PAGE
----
11 October 2011, Cape Town, South Africa
These are the conclusions reached during the World Veterinary Association (WVA) Summit, an event organized with high-level support of both FAO, OIE and WHO during the World Veterinary Congress in Cape Town, South Africa.
The occurrence of antimicrobial resistance is a truly global “One Health issue”, affecting the health and welfare of people and animals as well as the environment. Notwithstanding that there are big differences between countries in consumption and use practices, antimicrobial resistance exists everywhere and is a growing problem.
1. Both animals and humans require treatment with all available classes of antimicrobials. This has to be taken into consideration when considering and reaching agreement on the practical constraints which may be considered for the use of certain classes of antimicrobials.
2. Responsible use of antimicrobials is pivotal both for humans and animals. In the veterinary world and in the medical world the responsible use of antimicrobials must be promoted vigorously ay all levels in their chain of use. Raising awareness and education on the responsible use of these medicinal products in both the veterinary and human sectors is essential on a global scale.
3. Antimicrobials should only be used on prescription prepared by persons who are qualified, licensed and accountable to their competent authority or statutory body. Prescriptions for veterinary use should be made by the veterinarian under whose care the animals exist. Clinical examination of the animals to be treated and accurate diagnosis must be done in accordance with standards for Good Veterinary Practice.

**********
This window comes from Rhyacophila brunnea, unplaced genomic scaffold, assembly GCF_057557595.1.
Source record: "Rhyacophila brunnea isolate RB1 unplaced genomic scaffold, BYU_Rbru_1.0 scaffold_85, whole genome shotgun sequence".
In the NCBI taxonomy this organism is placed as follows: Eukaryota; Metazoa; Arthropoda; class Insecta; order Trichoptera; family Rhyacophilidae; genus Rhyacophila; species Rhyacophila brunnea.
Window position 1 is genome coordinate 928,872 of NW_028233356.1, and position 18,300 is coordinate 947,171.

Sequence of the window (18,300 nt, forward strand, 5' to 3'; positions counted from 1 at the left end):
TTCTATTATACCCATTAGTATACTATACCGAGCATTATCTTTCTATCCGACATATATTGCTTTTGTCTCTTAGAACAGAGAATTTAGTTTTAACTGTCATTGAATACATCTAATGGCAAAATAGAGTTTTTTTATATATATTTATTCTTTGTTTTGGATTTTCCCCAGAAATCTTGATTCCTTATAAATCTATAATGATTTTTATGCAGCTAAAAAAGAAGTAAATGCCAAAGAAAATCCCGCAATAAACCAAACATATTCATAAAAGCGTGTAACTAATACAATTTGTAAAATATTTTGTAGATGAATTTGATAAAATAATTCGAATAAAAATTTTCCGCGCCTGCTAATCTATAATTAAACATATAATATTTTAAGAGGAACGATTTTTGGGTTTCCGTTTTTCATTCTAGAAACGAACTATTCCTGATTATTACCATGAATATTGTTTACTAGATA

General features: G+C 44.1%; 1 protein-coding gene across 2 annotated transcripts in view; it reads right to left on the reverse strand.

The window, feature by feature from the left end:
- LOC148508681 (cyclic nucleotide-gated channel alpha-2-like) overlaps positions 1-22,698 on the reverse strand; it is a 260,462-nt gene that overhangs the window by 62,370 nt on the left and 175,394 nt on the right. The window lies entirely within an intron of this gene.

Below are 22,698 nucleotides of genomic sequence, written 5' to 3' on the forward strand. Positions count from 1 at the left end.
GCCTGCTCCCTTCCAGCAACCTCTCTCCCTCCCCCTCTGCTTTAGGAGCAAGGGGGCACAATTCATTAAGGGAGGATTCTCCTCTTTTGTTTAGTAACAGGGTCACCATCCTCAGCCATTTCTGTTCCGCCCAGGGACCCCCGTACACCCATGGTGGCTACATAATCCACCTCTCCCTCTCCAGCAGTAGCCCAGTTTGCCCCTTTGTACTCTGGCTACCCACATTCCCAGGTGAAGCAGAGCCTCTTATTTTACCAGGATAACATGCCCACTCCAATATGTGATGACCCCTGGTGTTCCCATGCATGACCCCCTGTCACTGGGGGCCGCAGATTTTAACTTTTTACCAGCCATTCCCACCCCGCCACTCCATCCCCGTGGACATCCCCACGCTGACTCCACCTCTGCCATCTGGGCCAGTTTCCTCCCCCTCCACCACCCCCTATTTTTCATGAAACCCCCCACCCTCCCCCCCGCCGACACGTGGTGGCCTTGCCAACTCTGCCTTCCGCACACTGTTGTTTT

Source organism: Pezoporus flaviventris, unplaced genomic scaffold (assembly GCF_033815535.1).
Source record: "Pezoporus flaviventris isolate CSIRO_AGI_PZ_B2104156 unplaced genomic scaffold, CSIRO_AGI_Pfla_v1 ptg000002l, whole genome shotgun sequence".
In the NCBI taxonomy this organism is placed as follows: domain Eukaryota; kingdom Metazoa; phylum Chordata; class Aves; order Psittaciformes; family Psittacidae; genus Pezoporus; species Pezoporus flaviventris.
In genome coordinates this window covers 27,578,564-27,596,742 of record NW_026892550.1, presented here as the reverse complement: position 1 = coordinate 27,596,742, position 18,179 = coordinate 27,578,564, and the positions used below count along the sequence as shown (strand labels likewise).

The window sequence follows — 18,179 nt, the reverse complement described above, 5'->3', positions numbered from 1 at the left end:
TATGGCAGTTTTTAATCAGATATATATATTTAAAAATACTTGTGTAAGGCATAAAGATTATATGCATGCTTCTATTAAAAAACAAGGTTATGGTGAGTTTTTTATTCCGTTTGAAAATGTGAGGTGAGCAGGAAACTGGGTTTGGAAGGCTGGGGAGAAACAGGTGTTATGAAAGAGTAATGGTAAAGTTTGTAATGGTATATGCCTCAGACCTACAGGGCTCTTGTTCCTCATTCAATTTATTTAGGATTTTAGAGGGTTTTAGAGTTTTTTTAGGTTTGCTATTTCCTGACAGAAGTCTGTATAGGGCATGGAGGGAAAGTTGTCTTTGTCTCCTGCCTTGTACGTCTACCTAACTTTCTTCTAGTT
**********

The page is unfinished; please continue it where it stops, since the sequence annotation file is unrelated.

4. Uncontrolled/illegal distribution of antimicrobials must be prevented and violations severely punished Enforcement of rules should be effective, rigorous and dissuasive.
5. Prevention is better than cure. Antimicrobials must never be a default for poor animal husbandry. Good husbandry and management conditions, hygiene measures and where possible vaccination – should be assured to minimize use of these products wherever and whenever possible
6. Measures for controlling antimicrobial resistance should be risk based. Managing the risk of resistance must be firmly based on a scientific assessment of such a risk. Any approach for managing resistance based on a precautionary principle should be exceptional, and clear targets should be set and measures should be evaluated to ensure that the intended objectives are met. Further knowledge should be obtained through internationally coordinated collection of data on antimicrobial use and monitoring of resistance.
7. Prevention of antimicrobial resistance is a “public good”. Everybody is affected and responsible in working to keep antimicrobials effective. This needs strong commitment, global education and enough resources.
The WVA and OIE World Veterinary Day Award 2012 will award the person or organization making the most efforts to educate or prevent antimicrobial resistance.
2. The WVA summit 2011 was organised with high-level support of FAO, OIE and WHO
3. The next WVA Summit will take place on 17 September 2013 during the World Veterinary Congress in Prague: see http://www.wvc2013.com/
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5. WVA position on responsible use of antimicrobials